"Texas Bound Part 1"

      I decided a few months back that I would be dodging the rest of the winter, and heading for the Texas coast with the lovely Chastaine Tallon, and my long time friend Staz. Well, those times have come and gone, and as usual, I've left my poor readers high and dry on the details. I've been keeping busy writing album reviews, short stories, planning a gallery show for next years SXSW, learning guitar, and of course, having all sorts of fun working random ass jobs all over America! I'm currently working on a farm in California, and since I'm so behind in my recent blogging habits, I figure I should do my best to catch up a bit. The "TEXAS BOUND" string of posts will follow my recent trip down to Texas, and the adventures and characters therein. If you feel a bit lost jumping in right here, click the following link to read the lead-in to this post here. Enjoy!
"New Destinations, Old Friends, and the Latest Addition to Our Crew"

"The Ever-Stressful Departing Process"
     Now'a days, I'm more so in my element while on the road then during the in-between points. Transition somehow becomes a fixed state of mind, and when none of your surroundings are familiar, you can at least cling to that mindset for a warm sense of consistency. If an object in motion tends to stay in motion, then that same object inert is probably somewhat restless, right? Needless to say, this makes the process of departure overwhelming to me time and time again. There's simply nothing you can do to remedy yourself of the inevitable feeling of unpreparedness, except leave sooner.   
    You can never truly be ready for whatever it is you'll come across, so you bring the basics, and deal with things as they come. Improvisational decision making becomes the norm, and all of the sudden, you realize that planning anything ahead of time is the only real way for you to potentially fail. "Expect absolutely nothing, always, and life will always, absolutely surpass your expectations--" a morose sort of philosophy that perhaps Buddha and Curt Cobain would have come up with together at a show in heaven for a Cranberries cover band. Yes, Curt Cobain and Buddha are both in heaven, which does exist, and yes, a Cranberries cover band is playing when they come up with this ludicrous quote about life and expectations. I digress…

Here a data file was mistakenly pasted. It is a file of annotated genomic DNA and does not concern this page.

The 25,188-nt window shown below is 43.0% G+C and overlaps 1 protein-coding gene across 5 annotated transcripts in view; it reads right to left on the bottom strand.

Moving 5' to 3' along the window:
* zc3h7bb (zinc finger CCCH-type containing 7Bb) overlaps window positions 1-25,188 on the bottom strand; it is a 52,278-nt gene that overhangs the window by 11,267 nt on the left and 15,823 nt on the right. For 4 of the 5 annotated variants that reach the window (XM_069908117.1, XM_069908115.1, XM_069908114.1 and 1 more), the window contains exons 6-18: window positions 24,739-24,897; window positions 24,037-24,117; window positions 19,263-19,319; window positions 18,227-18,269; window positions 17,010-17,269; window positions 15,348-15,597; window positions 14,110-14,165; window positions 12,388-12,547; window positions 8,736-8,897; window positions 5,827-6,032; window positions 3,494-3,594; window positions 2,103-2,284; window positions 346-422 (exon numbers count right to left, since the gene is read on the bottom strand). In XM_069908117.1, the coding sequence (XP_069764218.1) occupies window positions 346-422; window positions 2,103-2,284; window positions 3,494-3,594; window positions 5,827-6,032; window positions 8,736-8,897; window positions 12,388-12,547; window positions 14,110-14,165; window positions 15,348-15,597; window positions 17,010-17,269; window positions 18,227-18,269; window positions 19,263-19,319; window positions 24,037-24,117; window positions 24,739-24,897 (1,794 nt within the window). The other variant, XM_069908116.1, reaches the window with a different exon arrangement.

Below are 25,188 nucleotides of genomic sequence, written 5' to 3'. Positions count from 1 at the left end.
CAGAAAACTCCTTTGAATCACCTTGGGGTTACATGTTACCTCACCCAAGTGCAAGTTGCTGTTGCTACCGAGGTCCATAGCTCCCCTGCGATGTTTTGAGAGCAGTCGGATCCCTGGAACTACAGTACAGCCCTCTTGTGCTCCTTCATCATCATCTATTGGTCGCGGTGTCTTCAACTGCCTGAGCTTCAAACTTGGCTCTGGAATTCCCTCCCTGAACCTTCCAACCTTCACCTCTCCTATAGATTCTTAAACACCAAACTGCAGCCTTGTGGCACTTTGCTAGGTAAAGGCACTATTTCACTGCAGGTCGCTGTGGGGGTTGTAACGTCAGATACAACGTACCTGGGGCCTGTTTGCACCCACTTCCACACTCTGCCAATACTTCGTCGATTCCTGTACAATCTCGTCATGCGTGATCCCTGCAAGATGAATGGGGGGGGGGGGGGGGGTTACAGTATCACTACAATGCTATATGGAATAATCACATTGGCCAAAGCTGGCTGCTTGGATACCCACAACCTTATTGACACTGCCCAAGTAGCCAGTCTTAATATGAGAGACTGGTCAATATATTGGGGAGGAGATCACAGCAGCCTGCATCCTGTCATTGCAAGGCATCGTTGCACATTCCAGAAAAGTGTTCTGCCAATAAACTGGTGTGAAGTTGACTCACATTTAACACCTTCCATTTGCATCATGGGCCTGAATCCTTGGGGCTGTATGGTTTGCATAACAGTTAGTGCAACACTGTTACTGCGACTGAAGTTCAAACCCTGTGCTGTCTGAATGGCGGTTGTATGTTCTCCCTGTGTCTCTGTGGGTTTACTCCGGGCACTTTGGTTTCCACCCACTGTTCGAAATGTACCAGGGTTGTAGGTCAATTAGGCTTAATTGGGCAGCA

Anyhow, even knowing this conundrum intimately can't save you from the stress you will ultimately create for yourself, so unsurprisingly, my departure after a short two week stay in Milwaukee was no different. I turned the majority of my short time into a theoretical game of "what if" road scenarios. Hell, I even came up with lists of things we might need, simply so I could fail to provide them and then beat myself up for it in the end. The whole ordeal for me is less then fun, and with the added stress of having to be the veteran among our small group of three, I was just eager to hit the road and deal with tangible problems as opposed to imagined catastrophes. As you might guess, my imagination is a powerful force to compete with, even for me.

"Logistical Concerns and Blah Blah Blah..."
    This time around, we set ourselves up in a grand scheme to screw ourselves over by leaving in a vehicle that we knew we were riding to the ground.  Pretty smart, eh? When the absolute best-case-scenario for your vehicle is to go out in a blaze of glory, it's probably just best to not think about the worst case scenario.
    That said, among my rust-tinged history of beat-to-hell vehicles, there has also been discernible cases of triumph against all odds. Champions have risen among the titles of salvage and wreck. Tried and true relationships based on trust, reliability, and integrity have been forged between myself and the seemingly foul machines I have been led to buy through miscellaneous circumstance and cut-and-dry pennilessness. Now, as a budding young adult at the height of my deficiency in the "net worth" department, I had to ask myself: is it really time to start second guessing that fleeting glimmer of hope in a lost old Buick's headlamp? I decided it wasn't.
    And with nearly as senseless of an ideal, and a complete lack of concern for simple mechanical probabilities and/or worthy advice, we decided to pack the old Buick up to the brim and see what we could make of it. Against all odds, as usual. We figured the whole conquest of the vehicle was in the spirit of the journey, and if the thing broke down we'd either fix it, or sell it. The Buick had gotten Chassy around Milwaukee while I was in Washington, then it got her to North Dakota several months later to meet me, and it even mustered up the might to get us both back to Milwaukee. At the very least, the car deserved one last "hurah" we decided.
       As you can see, we weren't out of hand with our packing considering this was three peoples gear, but I was still uneasy for the simple reason that we had more then we could carry on our backs. This meant we had to rely upon our vehicle as a means of storage, and it also would limit us from having the option to sell the vehicle and simply take off on foot. Having to rely on much more than your backpack, boots, or flask can lead to problems in my experience, and it brings to mind Buddha and Cobain's quote about the pitfalls of having expectations. I won't repeat it, don't worry.